Monday, December 31, 2007

Can you drive a train then?

Mick and I rode on a steam train today.

I was concerned when we arrived at the station because nothing had gone wrong.

Luckily as soon as we got out of the car I dropped my rucksack onto the sodden ground, instantly coating the part of the sack that fits against your back with a glossy layer of mud meaning that I couldn't put it against my ruck so I had to instead negotiate a handbag and an over excited two year old running at the trains as if he was on a mission. A mission of suicide. (For anyone who hates Mick - he did not die at any point during the day, you can stop reading now.)

It was like going on a normal train, only much slower and more uncomfortable and with no point to the journey and with a high proportion of men who look like this on the train, grasping protectively at their K1000's and looking scornfully at my 20D.

I plonked Mick in front of the steaming train and ran off to take a quick photo of him, hoping that he wouldn't fall down the tracks. I couldn't get the lens cap off the camera because I'd dropped it in the rucksack and bent the lens. Brilliant. I had a few seconds of blind panic and then managed to realign it by carefully pushing it really really hard with my fingers.

Upon boarding the train we were greeted by the sound of a three year old boy crying and crying and crying and crying and crying.

I looked over at another Dad with his three year old and we smiled at each other as if to say "Thank fuck it's not my turn to be humiliated publicly to the point of tears," (at least that was what I was thinking. He could have been thinking "I really want to kill my wife's new partner." for all I know) and said things to our children like "Can you see the Thomas engine?" every time there was a break in the incessant mantra of "I WANT THE THOMAS, I WANT THE THOMAS,"
Can you drive a train then?
I got talking to the other Dad when Mick and his child started playing Hide and Seek. As we watched the engine change over he told me that this was a bit of a busman's holiday for him because he works on the railways and that he was divorced.
Can you drive a train then?
To stop the kids from running back and forth and stamping all over the heritage leather seats I suggested that we sat together on the way back.

He explained that he had a new partner. I asked if his wife had a new partner too and he said "Yeah, that's why we split up." I did embarrassed laughing. He did well rehearsed eye rolling and humiliated yet accepting shoulder shrugging.

While I was nervously trying to think of what to say next he looked pointedly at me from the corners of his eyes and said "Every dog has his day."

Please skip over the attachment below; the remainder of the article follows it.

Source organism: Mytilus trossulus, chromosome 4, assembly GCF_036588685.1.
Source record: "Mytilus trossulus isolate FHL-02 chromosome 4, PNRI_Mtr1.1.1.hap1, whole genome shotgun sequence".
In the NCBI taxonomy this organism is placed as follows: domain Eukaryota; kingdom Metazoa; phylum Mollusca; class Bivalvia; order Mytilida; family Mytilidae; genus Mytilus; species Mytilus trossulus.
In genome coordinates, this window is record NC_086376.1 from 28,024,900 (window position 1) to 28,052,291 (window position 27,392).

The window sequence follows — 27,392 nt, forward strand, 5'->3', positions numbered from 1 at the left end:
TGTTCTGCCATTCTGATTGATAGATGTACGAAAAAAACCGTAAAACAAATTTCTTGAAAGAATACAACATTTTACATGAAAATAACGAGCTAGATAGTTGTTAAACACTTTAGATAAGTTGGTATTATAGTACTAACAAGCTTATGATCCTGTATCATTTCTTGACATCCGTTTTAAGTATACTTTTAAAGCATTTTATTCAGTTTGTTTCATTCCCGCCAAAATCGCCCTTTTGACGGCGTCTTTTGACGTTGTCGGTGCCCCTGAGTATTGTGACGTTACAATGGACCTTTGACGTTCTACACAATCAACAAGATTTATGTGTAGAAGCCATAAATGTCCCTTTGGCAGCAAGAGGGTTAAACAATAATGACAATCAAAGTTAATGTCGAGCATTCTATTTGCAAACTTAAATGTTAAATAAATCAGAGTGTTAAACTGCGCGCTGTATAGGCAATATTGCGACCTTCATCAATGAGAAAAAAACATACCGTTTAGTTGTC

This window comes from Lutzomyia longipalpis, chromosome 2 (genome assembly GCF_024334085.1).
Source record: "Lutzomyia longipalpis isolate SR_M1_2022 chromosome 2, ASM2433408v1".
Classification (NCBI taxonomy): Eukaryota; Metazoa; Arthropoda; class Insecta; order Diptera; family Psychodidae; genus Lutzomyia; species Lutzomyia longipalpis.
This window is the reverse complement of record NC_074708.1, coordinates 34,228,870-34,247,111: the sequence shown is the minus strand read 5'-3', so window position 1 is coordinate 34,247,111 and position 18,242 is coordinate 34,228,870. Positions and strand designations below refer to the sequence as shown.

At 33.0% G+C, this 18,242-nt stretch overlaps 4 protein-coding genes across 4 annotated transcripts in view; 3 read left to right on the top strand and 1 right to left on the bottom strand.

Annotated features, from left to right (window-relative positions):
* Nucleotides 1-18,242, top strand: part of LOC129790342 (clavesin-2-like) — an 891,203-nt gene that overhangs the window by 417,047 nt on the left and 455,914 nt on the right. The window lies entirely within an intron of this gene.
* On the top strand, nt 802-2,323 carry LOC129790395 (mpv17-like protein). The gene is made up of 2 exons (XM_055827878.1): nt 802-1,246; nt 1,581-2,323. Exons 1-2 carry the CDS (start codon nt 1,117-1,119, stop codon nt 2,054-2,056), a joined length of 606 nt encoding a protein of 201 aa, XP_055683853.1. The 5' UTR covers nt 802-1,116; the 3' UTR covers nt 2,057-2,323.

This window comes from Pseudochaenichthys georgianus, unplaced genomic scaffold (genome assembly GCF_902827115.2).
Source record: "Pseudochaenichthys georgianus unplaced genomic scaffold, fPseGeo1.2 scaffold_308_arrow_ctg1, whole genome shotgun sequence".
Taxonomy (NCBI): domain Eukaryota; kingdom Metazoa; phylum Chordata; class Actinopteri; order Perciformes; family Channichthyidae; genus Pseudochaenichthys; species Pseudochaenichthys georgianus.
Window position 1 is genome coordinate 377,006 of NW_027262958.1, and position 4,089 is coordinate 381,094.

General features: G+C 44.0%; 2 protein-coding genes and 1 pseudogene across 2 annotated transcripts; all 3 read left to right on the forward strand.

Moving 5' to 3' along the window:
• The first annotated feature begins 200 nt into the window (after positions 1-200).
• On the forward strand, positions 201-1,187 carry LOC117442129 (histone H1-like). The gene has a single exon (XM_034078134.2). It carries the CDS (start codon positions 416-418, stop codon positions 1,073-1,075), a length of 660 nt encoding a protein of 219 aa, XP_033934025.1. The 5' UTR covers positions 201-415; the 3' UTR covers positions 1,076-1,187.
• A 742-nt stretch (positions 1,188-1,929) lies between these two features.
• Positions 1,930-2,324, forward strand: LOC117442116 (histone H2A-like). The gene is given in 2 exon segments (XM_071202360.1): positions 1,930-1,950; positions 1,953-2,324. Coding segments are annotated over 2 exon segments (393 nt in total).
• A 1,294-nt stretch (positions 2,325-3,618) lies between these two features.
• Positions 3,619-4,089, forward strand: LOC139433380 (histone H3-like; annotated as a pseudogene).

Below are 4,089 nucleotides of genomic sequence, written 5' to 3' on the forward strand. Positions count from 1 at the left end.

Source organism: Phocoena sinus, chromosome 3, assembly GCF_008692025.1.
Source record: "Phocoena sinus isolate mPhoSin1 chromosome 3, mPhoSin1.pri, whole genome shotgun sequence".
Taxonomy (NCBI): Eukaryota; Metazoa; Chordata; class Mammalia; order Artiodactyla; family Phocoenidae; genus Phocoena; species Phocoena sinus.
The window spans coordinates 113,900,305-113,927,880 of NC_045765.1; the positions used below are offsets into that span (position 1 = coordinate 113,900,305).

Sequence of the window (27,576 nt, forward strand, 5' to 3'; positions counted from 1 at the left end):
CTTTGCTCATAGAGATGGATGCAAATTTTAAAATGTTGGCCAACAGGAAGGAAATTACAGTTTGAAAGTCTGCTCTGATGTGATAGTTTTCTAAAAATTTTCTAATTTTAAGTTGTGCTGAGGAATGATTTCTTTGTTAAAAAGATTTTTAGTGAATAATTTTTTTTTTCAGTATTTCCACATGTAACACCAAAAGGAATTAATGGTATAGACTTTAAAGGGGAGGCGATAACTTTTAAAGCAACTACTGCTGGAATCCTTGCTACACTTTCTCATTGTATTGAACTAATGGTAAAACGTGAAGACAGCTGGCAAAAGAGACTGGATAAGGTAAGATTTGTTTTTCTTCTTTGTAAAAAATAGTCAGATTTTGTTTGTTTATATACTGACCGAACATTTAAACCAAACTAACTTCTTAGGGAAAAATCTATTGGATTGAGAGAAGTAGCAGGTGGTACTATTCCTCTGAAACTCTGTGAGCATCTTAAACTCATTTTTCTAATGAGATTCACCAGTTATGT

I wan't sure what he meant. The only other person I have ever heard say "Every dog has his day," was Al Pacino in Scarface who said it just before trying to get off with his sister then inadvertently killing her then running around with a bazooka and a machine gun then being gunned down off a balcony into a fountain. (If you are doing a dissertation on Scarface and have found this information whilst doing research then it is an entirely accurate plot summary for Scarface. In fact, you don't need to bother referring to the film from now on, just cite this article.)
Can you drive a train then?
I did a bit of fake nose laughing and nodding then did looking over his right shoulder, out of the right hand window and across at my son, causing him to say "Every dog has his day. He's only 19. Bless him,"

I wanted him to stop saying "Every dog has his day," now because I wasn't sure what he meant.

I should have said "Do you mean you are going to kill your ex wife's lover or do you mean you are going to take loads of coke, t
ry to get off with your sister then inadvertantly kill her then run around with a bazooka and a machine gun and get gunned down off a balcony into a fountain?"

Instead I just kept doing laughing and shrugging and looking at the children playing and thinking "Oh dear, I'm really not sure what every dog has his day means but I think it carries quite violent and bitter associations and I don't really know you well enough to be able to ask you to clarify things. I wish that I could use another dog based idiom to respond to you but I'm not sure that "Walkies!" would be appropriate in this situation."

Then he said to me "Are you married?"

I said "Yes."

He said "Yes."

I said "My wife and I get on quite well though. Sorry."

We both had a little laugh at that.

Then he said "Yeah, me and my ex-wife get on quite well too."

"That's good." I said. "What about him? Do you get on ok with him?"

I don't know what the matter is with me. I should have said something like "
Can you drive a train then?"

"No, not really. not at all actually, in fact I nearly killed him once." He said.

"Oh dear," I said.

"Yeah, if it hadn't been for my son walking into the room, he would have been a dead man," He said.
Can you drive a train then?
"Can you drive a train then?" I said.

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